Thursday 14 September 2017

The decline of the West and the loss of Homeric virtue


"Idolatry is committed, not merely by setting up false gods, but also by setting up false devils; by making men afraid of war or alcohol, or economic law, when they should be afraid of spiritual corruption and cowardice."
G. K. Chesterton

People are too apt to think war is a great evil and no cause worth dying and killing for, and yet the West has launched a number of disastrous and foolish wars recently, not from self interest but for liberal values. The older I get I see how few wars were worth fighting. Worth fighting by England at any rate, which has almost never been endangered since 1066.

On the other hand men (how I dislike inclusive language) are very frightened of moral corruption which they identify with being racist, sexist, ageist, Islamophobic or Eurocentric.

Edward Luttwak has written a fine essay about Europe's loss of heroic, Homeric virtues.

Feminism and pacifism have made cowards of us all. That wonderful, tear-jerking film 'Oh What a Lovely War', made by a far leftist, must take a fair bit of blame. Edward Luttwak is one of the very few really intelligent political analysts - along with Bernard Lewis, Douglas Murray, David Goldman, Paul Gottfried. Possibly Steve Bannon? 

"Many elite Europeans hold that Somalis have the right to leave the cruelties of Somalia, inflicted by fellow Somalis, to come to Europe with or without travel documents, as do all other Africans and, indeed, non-Africans—not to mention war refugees from Syria, even though the right of asylum which they truly do have under international treaties only applies to the first country they reach, and no country of Europe shares a border with Syria. That would be dismissed as a mere technicality by many contemporary Europeans, including Mario Bergoglio, the bishop of Rome, aka Pope Francis, who vehemently insists that all immigrants must be welcomed with open arms—a sharp departure from the views of his predecessor, Benedict." Our time lacks the strength of character needed to face the incompatibility of human values in a tragic world. Where severity is needed, we choose sentimentalism."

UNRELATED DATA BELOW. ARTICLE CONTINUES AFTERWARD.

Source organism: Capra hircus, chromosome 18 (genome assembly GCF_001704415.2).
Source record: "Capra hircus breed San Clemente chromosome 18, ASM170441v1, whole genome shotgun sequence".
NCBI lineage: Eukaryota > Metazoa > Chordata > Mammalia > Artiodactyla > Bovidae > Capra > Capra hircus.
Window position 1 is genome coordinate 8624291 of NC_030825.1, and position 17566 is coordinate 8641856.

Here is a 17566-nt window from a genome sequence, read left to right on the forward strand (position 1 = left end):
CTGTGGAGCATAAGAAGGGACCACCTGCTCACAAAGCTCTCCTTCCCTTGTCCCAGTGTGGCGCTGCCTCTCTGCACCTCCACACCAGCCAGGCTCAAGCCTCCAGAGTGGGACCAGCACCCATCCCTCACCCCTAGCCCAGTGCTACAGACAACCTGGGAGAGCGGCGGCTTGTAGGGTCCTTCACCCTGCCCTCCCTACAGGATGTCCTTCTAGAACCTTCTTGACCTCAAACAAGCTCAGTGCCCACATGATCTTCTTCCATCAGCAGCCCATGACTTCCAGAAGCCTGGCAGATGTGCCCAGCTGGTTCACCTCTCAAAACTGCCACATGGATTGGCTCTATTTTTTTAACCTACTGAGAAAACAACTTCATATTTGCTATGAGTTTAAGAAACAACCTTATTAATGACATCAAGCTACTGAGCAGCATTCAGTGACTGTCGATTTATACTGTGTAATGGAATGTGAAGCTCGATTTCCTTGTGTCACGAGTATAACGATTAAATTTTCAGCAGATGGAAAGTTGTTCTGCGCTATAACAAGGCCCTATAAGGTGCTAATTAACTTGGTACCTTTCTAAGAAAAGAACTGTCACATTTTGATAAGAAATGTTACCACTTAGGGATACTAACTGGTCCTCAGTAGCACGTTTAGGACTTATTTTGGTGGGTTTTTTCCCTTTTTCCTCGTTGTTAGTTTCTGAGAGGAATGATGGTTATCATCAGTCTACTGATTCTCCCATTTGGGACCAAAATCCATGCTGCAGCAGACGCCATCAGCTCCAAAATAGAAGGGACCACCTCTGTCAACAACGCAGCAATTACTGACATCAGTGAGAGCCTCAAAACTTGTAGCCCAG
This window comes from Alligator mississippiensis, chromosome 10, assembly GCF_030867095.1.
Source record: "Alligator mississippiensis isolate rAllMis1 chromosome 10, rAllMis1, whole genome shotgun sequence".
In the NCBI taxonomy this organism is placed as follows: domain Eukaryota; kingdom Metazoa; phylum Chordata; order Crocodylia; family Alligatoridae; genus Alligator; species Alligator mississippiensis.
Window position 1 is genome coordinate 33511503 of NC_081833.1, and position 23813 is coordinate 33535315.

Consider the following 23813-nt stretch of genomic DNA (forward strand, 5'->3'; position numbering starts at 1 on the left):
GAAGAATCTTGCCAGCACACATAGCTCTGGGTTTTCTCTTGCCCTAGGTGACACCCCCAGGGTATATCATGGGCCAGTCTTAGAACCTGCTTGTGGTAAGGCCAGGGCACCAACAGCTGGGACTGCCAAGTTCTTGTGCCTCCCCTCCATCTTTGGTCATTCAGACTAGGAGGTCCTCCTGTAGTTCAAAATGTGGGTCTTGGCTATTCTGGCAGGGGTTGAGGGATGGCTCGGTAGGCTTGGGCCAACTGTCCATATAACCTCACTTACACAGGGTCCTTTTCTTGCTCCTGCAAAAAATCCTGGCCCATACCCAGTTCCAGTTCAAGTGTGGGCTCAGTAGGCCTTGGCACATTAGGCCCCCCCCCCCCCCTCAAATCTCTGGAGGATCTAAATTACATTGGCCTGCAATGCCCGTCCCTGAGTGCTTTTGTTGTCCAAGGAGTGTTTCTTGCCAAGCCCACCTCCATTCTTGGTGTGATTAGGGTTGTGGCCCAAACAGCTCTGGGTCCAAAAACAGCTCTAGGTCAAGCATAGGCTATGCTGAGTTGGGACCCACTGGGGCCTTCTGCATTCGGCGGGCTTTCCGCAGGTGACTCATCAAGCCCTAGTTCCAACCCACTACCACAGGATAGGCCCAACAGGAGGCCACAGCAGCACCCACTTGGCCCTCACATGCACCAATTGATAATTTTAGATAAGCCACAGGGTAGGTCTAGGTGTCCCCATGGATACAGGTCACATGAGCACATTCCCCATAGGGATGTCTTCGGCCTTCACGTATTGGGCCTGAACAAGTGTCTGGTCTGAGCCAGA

I finally read the Iliad in my early thirties, jumping from one translation to another - a very great and very draining book, very far from the zeitgeist.

We are a long way from the ideals of the Iliad, but in 1914 we were not, despite 1600 years of Christianity. Europe has arisen in many ways since 1914, but in many ways has been in steep decline. It all depends how you look at things.

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